It wasn’t until summer of 2012 that I realized that I felt a huge pull to be outdoors working with the land to make an income. I’ve only ever worked in the restaurant industry, and at this point, I would give anything to be able to drop that and put all of my energy into working from home to make a fucking sweet homestead. But alas, I need to make rent.

I was fortunate enough to get to work in Santa Cruz with an amazing farm called North Coast Farms. It was me and 3 other farmers and we produced food for a group of engineers that live on the property. Through the farm I split my time caring for the garden and apprenticing with their personal chef. It was my time with this chef that gave me more of the homesteading experience. I had the chance to string and dry our hot peppers and turn them into ground pepper and hot sauces, blanch and can hundreds of pounds of tomatoes, fire roast Ancho peppers for dinners, pick 200 lbs. of apples for our homemade hard cider, and extract honey from our twelve bee hives.

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But by far the craziest, coolest experience I had on the farm was killing a rooster. I read aloud a thanksgiving prayer, walked over to the rooster and calmed him with some nice head strokes, we looked each other in the eyes, I slit his throat and let him bleed out. Then I cried.

It was one of the most incredible experiences I’ve had and I’m so proud I did it.

Honestly, I think that led me to my next phase of desiring the homesteading life. I knew I wanted challenges, and to start something for real from scratch, and live off of MY OWN LAND.
My girlfriend knows all this very well about me so I think for a long time without me knowing she was searching for this “land” for me, for us.
In January, she came across a Craigslist add for a sweet home on about a quarter of an acre not far from where we were currently located. We fell in love instantly; reconfigured our budget, brought the landlady a great big jar of local honey, and she liked us enough to cancel her other showings of the house. We found out that night that we would get to move in not more than a week later.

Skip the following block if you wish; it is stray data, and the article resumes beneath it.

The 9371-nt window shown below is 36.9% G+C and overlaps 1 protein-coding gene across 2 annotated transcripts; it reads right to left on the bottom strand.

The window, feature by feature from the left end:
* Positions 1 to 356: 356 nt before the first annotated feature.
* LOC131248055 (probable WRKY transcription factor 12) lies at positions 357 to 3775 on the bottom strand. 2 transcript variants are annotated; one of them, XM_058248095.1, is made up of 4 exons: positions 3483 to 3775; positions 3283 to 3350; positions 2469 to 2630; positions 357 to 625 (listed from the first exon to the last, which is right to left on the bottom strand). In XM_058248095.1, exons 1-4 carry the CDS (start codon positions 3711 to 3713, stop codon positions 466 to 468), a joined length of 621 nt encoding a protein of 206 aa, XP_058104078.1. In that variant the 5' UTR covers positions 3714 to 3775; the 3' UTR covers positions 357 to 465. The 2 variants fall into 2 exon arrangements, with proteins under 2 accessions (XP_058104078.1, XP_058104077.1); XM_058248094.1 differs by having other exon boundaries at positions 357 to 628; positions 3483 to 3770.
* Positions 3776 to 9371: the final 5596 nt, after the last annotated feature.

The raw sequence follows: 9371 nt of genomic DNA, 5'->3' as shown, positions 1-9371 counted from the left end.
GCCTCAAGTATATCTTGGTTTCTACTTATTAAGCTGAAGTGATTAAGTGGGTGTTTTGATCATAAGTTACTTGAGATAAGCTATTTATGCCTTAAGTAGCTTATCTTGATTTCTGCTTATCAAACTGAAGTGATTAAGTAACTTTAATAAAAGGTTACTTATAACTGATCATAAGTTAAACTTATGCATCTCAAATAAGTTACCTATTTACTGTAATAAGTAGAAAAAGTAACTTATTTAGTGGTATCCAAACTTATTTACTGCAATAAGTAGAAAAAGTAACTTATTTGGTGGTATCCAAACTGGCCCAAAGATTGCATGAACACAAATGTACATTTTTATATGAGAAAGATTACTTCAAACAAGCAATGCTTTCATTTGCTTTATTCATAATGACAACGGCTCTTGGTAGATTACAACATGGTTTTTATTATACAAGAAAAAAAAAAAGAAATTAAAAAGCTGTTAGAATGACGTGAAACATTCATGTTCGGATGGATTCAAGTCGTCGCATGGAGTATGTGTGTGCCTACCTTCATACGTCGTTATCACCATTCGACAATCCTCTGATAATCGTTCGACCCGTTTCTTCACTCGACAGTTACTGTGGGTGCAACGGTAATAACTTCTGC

We’re now located in a small town called Aptos, in Santa Cruz county. We’re on the top of a mountain at the edge of a ridge. There’s more trees than the eye can see, ocean views, wild rabbits, deer, quail, turkeys, and birds of all kinds. It’s a serious natural habitat and it’s the coolest place I’ve ever been period. I love it here, and it’s because every single day I’m inspired to do what I love to do. Care for mother nature.

With this move came the calling for beekeeping. I’ve been studying on my own time for 7 months now and have slowly become pretty obsessed. I know how beneficial keeping bees will be for my garden for one, but I also knew I was ready for my next challenge. Everything with homesteading takes time, patience, experience, and knowing that you will fail at some things and you will succeed at others. Our successes will only be as great as our care for the matter.

So I suggest finding the one thing that interests you the most: starting seeds, soil composition, composting, canning, whatever, and read about it, a lot about it. Search it online, and find out how you can do that thing physically today. Touch the soil, can a tomato, buy a pack of seeds and plant them.
I’m on a huge kick of ‘just do it’.
So my friend, just do it, and it will happen!

Happy Homesteading,

Cait Scott

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Posted on May 3, 2011

Finished Harbor Cafe’s Garden

Harbor Garden Sign

Have you been to Harbor Cafe yet?

If you answered no, stop reading. Go to 535 7th Ave. Santa Cruz, Ca and order the fish tacos and 2 Bloody Marys (or, go on Fridays and get bottomless mimosas!), then come back and finish reading why it’s my favorite restaurant.